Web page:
Grace by Elizabeth Scott

I haven’t read any of Elizabeth Scott’s contemporary YA novels but I thought it would be good to start with something different. Grace is available in hardcover format in Fully Booked for P699.

Here’s the summary from Elizabeth Scott’s website:

Grace was raised to be an Angel, a herald of death by suicide bomb. But she refuses to die for the cause, and now Grace is on the run, daring to dream of freedom.

In search of a border she may never reach, she travels among malevolent soldiers on a decrepit train crawling through the desert. Accompanied by the mysterious Kerr, Grace struggles to be invisible, but the fear of discovery looms large as she recalls the history and events that delivered her uncertain fate.

Grace is a dystopian novel with a unique premise. At only 200 pages, it packs quite a punch. It’s amazing how so much can be conveyed by a slim novel. Grace lives in a world filled with violence. She belongs to the People, the group determined to fight against the dictator Keran Berj. She has been trained to become a suicide bomber and she should consider it a great honor to die serving the People. But Grace doesn’t want to die. In a world where everyone is told what their purpose in life is, she is considered a failure. Grace portrays a situation eerily similar to what is happening in some parts of the world today. It is a grim and a very emotional novel but ultimately, the message that it carries is one of hope as it is about a young girl’s story of how she fights for her life and her freedom. The premise is unique and so different from the usual YA pickings.

Even though I recognize Elizabeth Scott’s excellent writing in this one, it’s not a book that I fell in love with. I think this has more to do with me rather than anything with the book – I don’t think I’m cut out for dystopian novels. I feel like the premise is too bleak. If you’re into that kind of thing or if you’re a fan of dystopia, then I highly recommend this novel. It really is a compelling read and even I don’t understand why I didn’t love it. This is the first Elizabeth Scott that I’ve read and I look forward to reading more of her books even if they’re from different genres.

Other reviews: (manually generated)
Persnickety Snark
The Truth About Books
The Compulsive Reader
Pure Imagination
The Frenetic Reader

9 thoughts on “Grace by Elizabeth Scott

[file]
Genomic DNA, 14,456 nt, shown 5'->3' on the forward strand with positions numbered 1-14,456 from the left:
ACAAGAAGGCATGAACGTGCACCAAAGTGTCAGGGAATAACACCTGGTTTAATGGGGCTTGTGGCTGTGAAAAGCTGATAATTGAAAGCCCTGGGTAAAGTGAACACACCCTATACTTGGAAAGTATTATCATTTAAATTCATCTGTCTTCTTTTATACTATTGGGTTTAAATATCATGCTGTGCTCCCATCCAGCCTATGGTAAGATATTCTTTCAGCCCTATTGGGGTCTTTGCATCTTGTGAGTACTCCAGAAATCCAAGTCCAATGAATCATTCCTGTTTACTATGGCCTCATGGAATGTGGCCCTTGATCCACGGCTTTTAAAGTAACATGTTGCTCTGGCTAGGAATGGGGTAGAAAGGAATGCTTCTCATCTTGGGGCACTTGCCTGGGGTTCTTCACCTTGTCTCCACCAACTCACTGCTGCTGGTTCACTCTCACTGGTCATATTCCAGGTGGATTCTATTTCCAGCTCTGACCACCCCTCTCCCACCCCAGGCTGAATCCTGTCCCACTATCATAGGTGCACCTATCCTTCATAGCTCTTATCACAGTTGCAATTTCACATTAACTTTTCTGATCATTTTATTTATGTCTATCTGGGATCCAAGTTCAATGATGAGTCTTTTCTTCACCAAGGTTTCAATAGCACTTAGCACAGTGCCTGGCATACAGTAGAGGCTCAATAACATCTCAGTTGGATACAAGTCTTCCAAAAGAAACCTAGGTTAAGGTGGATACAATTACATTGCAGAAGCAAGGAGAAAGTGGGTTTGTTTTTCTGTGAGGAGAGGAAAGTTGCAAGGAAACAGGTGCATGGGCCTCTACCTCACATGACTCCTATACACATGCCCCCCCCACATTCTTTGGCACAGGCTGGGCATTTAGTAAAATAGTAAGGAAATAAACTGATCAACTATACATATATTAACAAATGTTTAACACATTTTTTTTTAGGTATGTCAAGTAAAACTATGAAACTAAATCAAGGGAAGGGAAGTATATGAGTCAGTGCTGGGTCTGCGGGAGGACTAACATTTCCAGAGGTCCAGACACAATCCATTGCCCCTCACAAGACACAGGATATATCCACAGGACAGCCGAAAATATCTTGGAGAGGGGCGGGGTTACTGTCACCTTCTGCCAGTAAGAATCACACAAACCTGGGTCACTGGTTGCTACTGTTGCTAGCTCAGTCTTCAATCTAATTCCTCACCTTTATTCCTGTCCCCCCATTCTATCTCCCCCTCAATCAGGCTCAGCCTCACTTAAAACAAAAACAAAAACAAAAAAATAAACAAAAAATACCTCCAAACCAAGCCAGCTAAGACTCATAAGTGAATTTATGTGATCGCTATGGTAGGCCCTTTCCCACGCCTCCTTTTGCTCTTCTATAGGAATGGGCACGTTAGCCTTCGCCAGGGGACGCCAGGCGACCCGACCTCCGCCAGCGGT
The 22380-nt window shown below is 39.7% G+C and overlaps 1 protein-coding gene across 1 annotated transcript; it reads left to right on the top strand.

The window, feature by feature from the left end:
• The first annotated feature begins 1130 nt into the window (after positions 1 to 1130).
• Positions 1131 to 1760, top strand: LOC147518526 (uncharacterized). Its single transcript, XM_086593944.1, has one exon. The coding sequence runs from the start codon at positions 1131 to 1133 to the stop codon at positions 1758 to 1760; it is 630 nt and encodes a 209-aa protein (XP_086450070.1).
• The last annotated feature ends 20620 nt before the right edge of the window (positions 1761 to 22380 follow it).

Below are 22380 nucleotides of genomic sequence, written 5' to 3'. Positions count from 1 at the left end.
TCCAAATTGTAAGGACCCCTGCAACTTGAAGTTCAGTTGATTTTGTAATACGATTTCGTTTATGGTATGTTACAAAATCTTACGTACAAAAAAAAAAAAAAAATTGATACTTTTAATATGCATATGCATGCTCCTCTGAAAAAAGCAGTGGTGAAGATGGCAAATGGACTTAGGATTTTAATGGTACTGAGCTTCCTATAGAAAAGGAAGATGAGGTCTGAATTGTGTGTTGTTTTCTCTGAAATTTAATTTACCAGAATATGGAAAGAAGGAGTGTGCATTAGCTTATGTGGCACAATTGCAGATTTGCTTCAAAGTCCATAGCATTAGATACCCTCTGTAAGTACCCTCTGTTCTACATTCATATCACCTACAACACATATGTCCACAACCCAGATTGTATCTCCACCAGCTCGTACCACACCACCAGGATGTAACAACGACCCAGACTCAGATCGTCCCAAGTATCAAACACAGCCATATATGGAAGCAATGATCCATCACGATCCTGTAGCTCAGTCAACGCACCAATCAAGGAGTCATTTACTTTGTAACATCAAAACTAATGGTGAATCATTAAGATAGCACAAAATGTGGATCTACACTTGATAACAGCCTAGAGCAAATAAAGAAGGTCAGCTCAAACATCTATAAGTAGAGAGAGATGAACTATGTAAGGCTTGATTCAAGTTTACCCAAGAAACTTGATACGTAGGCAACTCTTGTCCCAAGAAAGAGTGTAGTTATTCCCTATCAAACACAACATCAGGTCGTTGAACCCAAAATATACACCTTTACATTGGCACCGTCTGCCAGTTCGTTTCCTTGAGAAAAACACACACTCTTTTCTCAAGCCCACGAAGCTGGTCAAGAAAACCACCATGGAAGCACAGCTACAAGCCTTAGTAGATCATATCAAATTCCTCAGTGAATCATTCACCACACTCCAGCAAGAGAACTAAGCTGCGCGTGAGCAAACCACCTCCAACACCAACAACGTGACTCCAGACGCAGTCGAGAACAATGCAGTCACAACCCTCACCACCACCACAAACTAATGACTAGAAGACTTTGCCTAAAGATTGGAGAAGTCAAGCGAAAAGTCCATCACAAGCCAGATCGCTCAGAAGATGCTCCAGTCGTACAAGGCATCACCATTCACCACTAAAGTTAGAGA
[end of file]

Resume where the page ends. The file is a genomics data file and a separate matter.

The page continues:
1. It took me my third Elizabeth Scott novel (Stealing Heaven) before I liked a book she wrote. I feel like she’s really more of a hit or miss in her contemporaries. She knows how to write credible teenage situations, but they don’t have as big as an impact unlike Sarah Dessen. I think her best is Love You Hate You Miss You? Or was it Living Dead Girl? I haven’t read either yet.

    I used to not like dystopia because they’re depressing, but I’ve grown to like it after being exposed to so many of that (and being around so many people who read that sub genre haha). It’s a genre worth exploring, but it’s definitely not the happiest one.

    • Hey Tina, oh so her contemporary YA novels aren’t that great? I have to check out the ones that have good reviews then. I haven’t even read any of Sarah Dessen’s books.

      I know what you mean about dystopia. I don’t know, I feel like the genre just isn’t for me because I don’t end up loving the dystopian novels that I’ve read. It might be some time before I read another book from the genre, although I’m interested in Matched and Delirium.

      • I didn’t like Bloom and Perfect You. I think it may be a character thing, because I found them very annoying. Other people I know liked them, though. I can’t recommend those two, but I really liked Stealing Heaven that’s why I decided to give her a chance again.

        I want Delirium and Matched, too. Too bad my galley request for Delirium was denied. I still don’t know why, and I’ve given up trying. I’ll just wait for it to come out.

      • Hey thanks for the feedback about her other books! I’ll keep that in mind when I’m on the lookout for what to read next. If you didn’t like them then I have a feeling I won’t end up liking those books as well.

        Really, your request was denied? They don’t give you a reason on why they deny it?

  2. Sounds interesting. I like dystopian but I have to be on the right mood. I’ve read Perfect You by Elizabeth Scott. I liked it but wasn’t super impressed. I’ve heard Something Maybe is good.

    • Holly, you’re right, you have to be in the right mood for this one. I’ll be interested to know what you think of it. Thanks for the input about her other books! I’ll keep what you said in mind when I consider reading her other works.

  3. On Netgalley/HarperTeen: yep! Kai’s requests were denied, too. However, my friend’s friend, who is a Filipina but lives in HK, got approved. No reason given, too. Harlequin Teen and Houghton Mifflin (pubisher of Hunger by Jackie Morse Kessler) approves requests easily.

    I’m going to try and use my dad’s US address to see if they’d approve it, and then that proves a theory. But if it doesn’t…maybe I just came in too late? Er. Let’s see.

    • That’s weird. I haven’t tried asking for review copies over at Netgalley but I already registered. Let me know if you get approval wen you use your dad’s US address, it will prove that they didn’t approve your previous request based on where you live.

  4. Pingback: Freedom in Grace | One More Page

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